When EVERY MAN'S BATTLE was released three years ago, it clearly struck a nerve among Christian men who struggle with sexual sin. The resulting sales were amazing --- but nowhere near as amazing as the realization that women (Christian women, no less!) needed a similar book to help them come to terms with their unique struggles with sexual temptation. The notion that Christian women face strong physical and emotional temptation has long been dismissed or ignored. After all, "good" women simply don't have those kinds of battles, right? That kind of thinking has prevented Christian women from sharing their struggles with even their closest friends.
In the foreword, Stephen Arterburn makes a point that is crucial to understanding why women face temptation and how they become so vulnerable to unhealthy attractions to, and relationships with, men. What it comes down to, Arterburn writes, is disappointment. For married women --- the target audience for this book --- that means disappointment with their husbands, a problem exacerbated by comparisons with men who appear to be more considerate, affectionate, sensitive, intelligent and good-looking. For single women, temptation is often closely linked to the idea of lack --- lack of love, of marriage, of the opportunity for "licit" sex --- and the uncertainty of ever finding fulfillment.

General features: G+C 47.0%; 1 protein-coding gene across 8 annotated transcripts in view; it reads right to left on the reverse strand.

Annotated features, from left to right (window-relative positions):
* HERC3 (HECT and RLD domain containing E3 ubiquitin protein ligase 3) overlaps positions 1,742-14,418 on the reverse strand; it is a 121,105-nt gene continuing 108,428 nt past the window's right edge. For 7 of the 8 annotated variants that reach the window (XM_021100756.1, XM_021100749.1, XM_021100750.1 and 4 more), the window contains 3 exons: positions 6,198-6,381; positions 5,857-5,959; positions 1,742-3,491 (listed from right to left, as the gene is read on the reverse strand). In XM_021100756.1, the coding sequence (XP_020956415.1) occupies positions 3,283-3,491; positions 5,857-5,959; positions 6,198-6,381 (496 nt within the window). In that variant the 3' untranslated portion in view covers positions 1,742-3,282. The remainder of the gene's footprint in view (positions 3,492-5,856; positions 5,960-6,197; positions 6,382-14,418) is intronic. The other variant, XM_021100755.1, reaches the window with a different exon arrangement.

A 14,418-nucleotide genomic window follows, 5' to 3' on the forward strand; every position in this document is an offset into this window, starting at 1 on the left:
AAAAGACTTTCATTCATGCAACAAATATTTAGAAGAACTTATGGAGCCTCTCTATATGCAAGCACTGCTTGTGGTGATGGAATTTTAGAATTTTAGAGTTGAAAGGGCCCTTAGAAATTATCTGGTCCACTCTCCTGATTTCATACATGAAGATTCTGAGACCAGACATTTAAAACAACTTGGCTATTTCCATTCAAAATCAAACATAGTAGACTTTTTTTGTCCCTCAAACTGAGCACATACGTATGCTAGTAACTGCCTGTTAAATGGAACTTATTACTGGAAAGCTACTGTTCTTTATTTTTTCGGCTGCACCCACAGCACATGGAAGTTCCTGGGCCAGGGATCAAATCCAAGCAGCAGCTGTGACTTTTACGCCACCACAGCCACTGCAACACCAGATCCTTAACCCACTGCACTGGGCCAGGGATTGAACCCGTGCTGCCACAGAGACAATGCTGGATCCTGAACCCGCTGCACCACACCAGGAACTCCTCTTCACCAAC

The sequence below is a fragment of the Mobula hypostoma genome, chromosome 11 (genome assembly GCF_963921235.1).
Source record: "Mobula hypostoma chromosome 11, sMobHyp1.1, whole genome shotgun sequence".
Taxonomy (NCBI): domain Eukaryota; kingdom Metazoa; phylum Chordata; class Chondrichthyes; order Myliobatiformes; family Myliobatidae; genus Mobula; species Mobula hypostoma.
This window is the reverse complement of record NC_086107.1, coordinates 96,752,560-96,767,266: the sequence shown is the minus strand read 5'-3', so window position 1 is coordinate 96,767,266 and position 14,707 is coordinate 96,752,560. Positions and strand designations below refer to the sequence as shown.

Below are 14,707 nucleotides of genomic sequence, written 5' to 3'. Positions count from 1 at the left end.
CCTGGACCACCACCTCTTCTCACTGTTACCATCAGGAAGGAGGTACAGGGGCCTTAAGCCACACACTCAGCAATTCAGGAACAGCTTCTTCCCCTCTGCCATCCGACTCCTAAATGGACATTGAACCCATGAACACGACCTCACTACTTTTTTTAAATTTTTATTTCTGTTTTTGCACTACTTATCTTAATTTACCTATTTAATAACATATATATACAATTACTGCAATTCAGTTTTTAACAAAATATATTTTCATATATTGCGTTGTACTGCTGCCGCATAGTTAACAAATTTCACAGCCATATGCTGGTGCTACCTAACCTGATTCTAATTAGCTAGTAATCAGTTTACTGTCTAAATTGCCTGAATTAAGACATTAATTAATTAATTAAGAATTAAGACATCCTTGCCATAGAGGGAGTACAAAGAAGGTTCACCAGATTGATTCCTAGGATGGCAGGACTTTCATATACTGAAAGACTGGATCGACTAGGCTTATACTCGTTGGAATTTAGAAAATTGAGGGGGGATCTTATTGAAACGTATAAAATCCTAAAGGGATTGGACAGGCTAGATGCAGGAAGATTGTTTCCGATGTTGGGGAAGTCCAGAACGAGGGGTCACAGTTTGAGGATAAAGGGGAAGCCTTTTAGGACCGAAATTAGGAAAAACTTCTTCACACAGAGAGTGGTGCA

In her opener, Ethridge confesses to having extramarital affairs with five men simultaneously. None involved sexual contact, but each compromised her relationship with her husband as she alternately obsessed and fantasized over each of the five men. Those mental and emotional attachments prevented her from experiencing true intimacy with her husband and fulfillment in her marriage and her life --- not to mention her relationship with God. Today she ministers to other women who struggle with affairs, both real and imagined, and helps them establish relationship boundaries, lifestyle changes, uncompromising moral standards, and methods for reading the warning signs that a line is about to be crossed.
And Ethridge handles all of this with a refreshing frankness about her own struggles, some of which continued even after she believed she had set the proper limitations on her own relationships with men. No one reading this book can very well argue, "Well, she just doesn't understand," because it's clear that she does. She's been there, and she has found the courage not only to come clean with her husband and thereby strengthen her marriage but also to expose her weaknesses publicly and thereby make herself accessible to women who so desperately need the help she offers.
Best of all, the help she offers is highly practical. Throughout the book, she gives specific guidelines for women to follow and even specific kinds of responses to flattering comments and overt come-ons from men. Instead of listing a host of rules, Ethridge lays out a number of biblical principles that women can use to guide them into making appropriate decisions. She urges women to guard against such potentially damaging activities as comparing a spouse with other men, watching questionable TV shows and movies, fantasizing about other men, engaging in self-gratification, and indulging in "harmless" flirtation. But she's never heavy-handed; her way is a way of grace and compassion.
It will be interesting to see how sales of this book stack up against the men's book. Are "good Christian women" ready to admit their weakness and buy a book like this? Let's hope so. Ethridge has opened up her life so that others may discover the healing and wholeness and true intimacy they're seeking. I suspect many women have a chance of finding just that in this book.
Reviewed by Marcia Ford on July 15, 2003